Emerald Ash Borer Awareness Week is May 23-29, 2021 and it’s a great time for citizens to familiarize themselves with the signs of infestation and learn how to protect ash trees.
“This invasive pest has been in Tennessee for more than a decade and, unfortunately, it’s here to stay,” State Forester David Arnold said. “Awareness of the beetle, the symptoms, and the destruction it causes can help homeowners and woodland owners make informed decisions. We want residents to understand the time will come when they have to decide what to do with their dying ash.”
The borer kills a tree by creating tunnels as they eat through the tree’s nutrient conducting tissues. They destroy the channels that transport water from the tree’s roots to its leaves, as well as the sugars produced in photosynthesis flowing from the leaves to the roots. Once attacked, small trees may die within 1-2 years of becoming infested and large trees can be killed in 3-4 years. If caught early enough, infested ash trees can be treated and protected.
Homeowners should monitor their ash trees for signs and symptoms of EAB. One of the first signs is canopy dieback of the upper branches. If left untreated, the tree will die. If the ash tree still looks healthy, the time to protect the tree is now. Once it’s in decline, it may be too late. Either way, there is a cost to treating a live tree or removing a dead one. For large dying or dead trees, homeowners are advised to hire an ISA Certified Arborist to remove the tree. If a certified arborist is not available in your area, ensure that the tree care company has liability insurance and worker's compensation insurance to protect you from damage and/or injury costs. Certified arborists can also be hired to treat healthy trees effectively keeping them alive for years despite local infestations. Smaller healthy trees can be treated by the homeowner with over-the-counter insecticides labelled specifically for the borer.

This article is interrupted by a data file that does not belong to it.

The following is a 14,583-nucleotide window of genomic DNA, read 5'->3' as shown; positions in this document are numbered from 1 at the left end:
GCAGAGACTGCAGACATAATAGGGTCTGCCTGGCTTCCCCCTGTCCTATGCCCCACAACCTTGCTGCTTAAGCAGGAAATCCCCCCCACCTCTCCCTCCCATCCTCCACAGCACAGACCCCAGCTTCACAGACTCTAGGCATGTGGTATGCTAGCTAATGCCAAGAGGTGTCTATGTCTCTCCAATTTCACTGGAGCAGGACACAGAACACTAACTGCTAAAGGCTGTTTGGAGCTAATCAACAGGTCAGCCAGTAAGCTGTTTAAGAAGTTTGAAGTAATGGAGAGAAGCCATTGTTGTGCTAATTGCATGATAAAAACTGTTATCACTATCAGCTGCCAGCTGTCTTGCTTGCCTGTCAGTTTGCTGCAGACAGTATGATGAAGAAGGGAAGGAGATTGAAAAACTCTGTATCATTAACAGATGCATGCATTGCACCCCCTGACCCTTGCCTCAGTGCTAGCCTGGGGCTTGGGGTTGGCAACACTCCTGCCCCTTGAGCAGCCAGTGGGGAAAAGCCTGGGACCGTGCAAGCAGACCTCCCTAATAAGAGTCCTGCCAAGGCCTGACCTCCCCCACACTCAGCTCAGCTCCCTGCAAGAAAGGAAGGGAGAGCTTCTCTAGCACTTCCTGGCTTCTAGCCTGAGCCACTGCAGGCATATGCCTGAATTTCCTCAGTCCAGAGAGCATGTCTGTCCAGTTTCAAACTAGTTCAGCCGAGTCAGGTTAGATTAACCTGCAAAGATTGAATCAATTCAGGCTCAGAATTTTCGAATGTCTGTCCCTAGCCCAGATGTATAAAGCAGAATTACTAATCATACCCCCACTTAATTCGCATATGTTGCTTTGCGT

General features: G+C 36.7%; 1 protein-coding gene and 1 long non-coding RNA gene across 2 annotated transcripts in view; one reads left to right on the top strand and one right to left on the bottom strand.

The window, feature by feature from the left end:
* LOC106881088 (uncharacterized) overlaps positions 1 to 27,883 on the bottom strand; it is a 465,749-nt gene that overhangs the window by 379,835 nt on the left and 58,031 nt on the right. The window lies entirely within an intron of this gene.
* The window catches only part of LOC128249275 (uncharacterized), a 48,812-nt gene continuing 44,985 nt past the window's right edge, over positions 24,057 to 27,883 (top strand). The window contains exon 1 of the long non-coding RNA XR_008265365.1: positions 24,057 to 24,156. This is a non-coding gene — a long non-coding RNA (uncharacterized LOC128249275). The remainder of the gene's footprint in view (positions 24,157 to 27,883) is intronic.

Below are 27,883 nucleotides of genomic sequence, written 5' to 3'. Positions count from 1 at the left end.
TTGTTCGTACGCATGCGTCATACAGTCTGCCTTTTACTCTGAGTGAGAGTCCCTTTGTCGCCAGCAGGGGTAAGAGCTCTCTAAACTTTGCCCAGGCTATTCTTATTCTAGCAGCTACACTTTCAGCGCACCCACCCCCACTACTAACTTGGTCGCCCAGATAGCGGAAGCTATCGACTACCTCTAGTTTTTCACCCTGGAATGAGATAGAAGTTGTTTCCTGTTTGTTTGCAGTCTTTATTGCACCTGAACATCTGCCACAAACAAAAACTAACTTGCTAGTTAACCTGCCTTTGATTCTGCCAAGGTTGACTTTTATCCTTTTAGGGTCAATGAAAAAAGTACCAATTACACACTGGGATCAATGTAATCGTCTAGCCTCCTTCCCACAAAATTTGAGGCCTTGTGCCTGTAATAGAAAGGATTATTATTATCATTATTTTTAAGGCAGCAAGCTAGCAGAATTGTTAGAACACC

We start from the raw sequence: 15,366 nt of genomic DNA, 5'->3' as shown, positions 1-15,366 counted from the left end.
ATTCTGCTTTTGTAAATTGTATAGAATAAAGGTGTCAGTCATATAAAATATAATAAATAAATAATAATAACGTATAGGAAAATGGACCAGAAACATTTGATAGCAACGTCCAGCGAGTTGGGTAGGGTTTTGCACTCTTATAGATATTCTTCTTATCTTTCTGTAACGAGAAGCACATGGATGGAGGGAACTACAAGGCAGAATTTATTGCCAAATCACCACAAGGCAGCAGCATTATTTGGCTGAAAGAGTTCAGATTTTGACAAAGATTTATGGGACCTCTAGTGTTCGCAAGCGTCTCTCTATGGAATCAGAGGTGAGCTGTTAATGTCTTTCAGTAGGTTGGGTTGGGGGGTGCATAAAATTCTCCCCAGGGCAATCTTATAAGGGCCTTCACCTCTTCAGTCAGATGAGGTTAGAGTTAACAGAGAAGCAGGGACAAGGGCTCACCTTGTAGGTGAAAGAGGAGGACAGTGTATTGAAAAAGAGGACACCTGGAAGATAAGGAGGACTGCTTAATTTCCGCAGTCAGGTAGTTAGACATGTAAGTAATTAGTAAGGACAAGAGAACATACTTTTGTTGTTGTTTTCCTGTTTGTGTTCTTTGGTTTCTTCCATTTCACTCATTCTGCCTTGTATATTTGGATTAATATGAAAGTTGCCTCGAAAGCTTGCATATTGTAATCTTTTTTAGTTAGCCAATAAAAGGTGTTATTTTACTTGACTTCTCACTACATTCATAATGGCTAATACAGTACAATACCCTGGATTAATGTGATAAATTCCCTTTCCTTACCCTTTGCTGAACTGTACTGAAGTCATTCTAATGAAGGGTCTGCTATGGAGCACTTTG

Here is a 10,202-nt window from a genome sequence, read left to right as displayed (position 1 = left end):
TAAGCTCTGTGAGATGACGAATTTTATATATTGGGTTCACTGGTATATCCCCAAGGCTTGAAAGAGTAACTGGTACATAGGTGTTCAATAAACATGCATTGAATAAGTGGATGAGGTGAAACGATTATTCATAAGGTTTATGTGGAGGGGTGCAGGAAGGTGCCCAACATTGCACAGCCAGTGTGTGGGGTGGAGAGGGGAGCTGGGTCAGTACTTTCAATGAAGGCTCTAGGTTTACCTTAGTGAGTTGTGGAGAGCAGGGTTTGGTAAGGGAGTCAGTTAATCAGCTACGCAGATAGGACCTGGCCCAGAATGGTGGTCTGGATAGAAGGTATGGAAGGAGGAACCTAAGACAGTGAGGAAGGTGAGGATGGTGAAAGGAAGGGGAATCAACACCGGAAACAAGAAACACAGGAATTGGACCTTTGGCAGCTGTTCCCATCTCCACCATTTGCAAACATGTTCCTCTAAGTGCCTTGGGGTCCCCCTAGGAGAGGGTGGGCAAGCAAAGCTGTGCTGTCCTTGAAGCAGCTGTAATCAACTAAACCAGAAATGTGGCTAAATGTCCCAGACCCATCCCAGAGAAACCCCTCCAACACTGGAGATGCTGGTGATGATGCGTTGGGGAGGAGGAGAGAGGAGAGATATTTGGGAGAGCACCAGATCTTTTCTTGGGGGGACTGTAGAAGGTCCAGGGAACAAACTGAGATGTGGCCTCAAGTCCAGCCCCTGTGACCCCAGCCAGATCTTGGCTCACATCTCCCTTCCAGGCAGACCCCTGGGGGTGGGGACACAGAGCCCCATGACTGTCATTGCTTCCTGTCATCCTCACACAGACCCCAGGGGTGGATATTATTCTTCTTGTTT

Woodland owners with forests consisting of ash are advised to work with a consulting forester to determine value of their ash and develop a plan for extraction, if feasible with the owner’s objectives. Left standing, the ash component of the forest will face decline as there currently is no effective large-scale treatment other than treating individual trees.
The Tennessee Department of Agriculture Division of Forestry estimates there are 240 million ash trees in Tennessee. This represents a decline of more than 20 million ash trees in the last decade, which can likely be attributed to the spread of EAB. Ash remains a valuable hardwood species to the forest products industry and prices for ash logs remain strong despite the toll EAB has taken on log availability. There are 91 mills in Tennessee that process ash logs. Ash is also a valuable urban forest tree for its shade and tolerance to compacted soils. The species are also important to wildlife for food and shelter.
For more information about EAB and other destructive forest pests in Tennessee, visit www.protecttnforests.org.